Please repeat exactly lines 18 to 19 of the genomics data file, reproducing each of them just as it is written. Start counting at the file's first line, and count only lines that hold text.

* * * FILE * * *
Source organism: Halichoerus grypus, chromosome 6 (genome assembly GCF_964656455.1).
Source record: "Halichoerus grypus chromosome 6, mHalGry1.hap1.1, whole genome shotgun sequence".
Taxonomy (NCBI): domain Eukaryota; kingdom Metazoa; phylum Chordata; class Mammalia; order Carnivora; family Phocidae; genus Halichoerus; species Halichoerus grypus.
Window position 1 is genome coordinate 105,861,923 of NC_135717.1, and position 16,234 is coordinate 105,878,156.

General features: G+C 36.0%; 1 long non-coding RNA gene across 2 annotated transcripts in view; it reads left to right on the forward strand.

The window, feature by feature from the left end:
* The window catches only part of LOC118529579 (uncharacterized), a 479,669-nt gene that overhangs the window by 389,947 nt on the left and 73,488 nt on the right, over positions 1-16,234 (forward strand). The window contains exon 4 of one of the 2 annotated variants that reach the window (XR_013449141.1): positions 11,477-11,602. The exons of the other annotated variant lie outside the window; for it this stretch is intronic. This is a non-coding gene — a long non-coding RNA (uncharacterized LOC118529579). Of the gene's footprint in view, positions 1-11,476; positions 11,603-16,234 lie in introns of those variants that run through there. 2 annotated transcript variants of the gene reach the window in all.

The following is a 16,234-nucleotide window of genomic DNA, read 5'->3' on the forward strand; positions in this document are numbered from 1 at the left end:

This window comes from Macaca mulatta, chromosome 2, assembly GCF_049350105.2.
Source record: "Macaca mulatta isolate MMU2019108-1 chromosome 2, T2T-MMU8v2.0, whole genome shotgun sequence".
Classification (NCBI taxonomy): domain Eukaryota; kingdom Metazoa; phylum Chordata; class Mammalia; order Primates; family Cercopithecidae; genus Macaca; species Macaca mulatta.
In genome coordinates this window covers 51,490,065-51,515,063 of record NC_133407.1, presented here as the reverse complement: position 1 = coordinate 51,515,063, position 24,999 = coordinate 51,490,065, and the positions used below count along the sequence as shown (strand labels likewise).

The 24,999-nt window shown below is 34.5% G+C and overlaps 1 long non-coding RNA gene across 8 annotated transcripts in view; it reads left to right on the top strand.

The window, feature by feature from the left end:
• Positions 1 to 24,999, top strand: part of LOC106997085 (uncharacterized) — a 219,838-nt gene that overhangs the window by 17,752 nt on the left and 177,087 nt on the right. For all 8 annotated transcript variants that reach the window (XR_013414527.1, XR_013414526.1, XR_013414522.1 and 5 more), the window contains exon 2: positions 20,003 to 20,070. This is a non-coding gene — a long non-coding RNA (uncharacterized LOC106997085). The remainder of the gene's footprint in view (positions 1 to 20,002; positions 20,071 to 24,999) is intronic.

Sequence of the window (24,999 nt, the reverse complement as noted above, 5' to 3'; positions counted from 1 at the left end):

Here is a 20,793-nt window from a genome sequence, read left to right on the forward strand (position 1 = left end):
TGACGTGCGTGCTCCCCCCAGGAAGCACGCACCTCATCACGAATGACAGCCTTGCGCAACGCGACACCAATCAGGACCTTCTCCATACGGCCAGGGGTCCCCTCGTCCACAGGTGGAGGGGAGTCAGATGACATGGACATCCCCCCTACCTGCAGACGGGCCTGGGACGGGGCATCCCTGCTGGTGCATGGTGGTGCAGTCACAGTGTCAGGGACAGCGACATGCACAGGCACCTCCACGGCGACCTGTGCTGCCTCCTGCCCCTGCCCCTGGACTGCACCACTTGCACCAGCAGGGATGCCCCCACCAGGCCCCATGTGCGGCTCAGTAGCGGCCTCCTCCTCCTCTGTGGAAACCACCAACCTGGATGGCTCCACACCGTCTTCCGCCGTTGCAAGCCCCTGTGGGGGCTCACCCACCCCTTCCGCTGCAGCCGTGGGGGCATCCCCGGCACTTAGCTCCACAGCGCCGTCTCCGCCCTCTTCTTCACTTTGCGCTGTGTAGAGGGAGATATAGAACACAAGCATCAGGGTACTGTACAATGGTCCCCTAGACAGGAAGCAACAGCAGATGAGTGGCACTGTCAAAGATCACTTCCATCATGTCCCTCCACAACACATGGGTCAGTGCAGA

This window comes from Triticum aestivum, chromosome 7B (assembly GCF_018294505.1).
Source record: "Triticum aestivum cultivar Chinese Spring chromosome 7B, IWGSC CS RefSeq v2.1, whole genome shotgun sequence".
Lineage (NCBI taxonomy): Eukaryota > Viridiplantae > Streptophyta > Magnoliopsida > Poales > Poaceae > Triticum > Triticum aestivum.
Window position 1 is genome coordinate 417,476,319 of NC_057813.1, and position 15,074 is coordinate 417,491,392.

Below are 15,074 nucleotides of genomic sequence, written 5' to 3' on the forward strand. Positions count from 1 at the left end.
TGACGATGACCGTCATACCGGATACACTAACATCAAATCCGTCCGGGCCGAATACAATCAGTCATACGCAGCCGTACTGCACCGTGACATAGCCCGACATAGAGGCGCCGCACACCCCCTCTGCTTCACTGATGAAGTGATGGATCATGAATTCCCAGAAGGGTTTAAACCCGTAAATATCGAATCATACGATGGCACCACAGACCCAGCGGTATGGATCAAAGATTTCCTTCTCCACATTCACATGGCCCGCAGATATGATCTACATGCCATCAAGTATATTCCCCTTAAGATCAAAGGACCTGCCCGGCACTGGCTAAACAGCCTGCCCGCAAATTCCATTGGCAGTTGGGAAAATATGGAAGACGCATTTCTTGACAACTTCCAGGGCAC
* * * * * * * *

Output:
TGACGTGCGTGCTCCCCCCAGGAAGCACGCACCTCATCACGAATGACAGCCTTGCGCAACGCGACACCAATCAGGACCTTCTCCATACGGCCAGGGGTCCCCTCGTCCACAGGTGGAGGGGAGTCAGATGACATGGACATCCCCCCTACCTGCAGACGGGCCTGGGACGGGGCATCCCTGCTGGTGCATGGTGGTGCAGTCACAGTGTCAGGGACAGCGACATGCACAGGCACCTCCACGGCGACCTGTGCTGCCTCCTGCCCCTGCCCCTGGACTGCACCACTTGCACCAGCAGGGATGCCCCCACCAGGCCCCATGTGCGGCTCAGTAGCGGCCTCCTCCTCCTCTGTGGAAACCACCAACCTGGATGGCTCCACACCGTCTTCCGCCGTTGCAAGCCCCTGTGGGGGCTCACCCACCCCTTCCGCTGCAGCCGTGGGGGCATCCCCGGCACTTAGCTCCACAGCGCCGTCTCCGCCCTCTTCTTCACTTTGCGCTGTGTAGAGGGAGATATAGAACACAAGCATCAGGGTACTGTACAATGGTCCCCTAGACAGGAAGCAACAGCAGATGAGTGGCACTGTCAAAGATCACTTCCATCATGTCCCTCCACAACACATGGGTCAGTGCAGA

This window comes from Triticum aestivum, chromosome 7B (assembly GCF_018294505.1).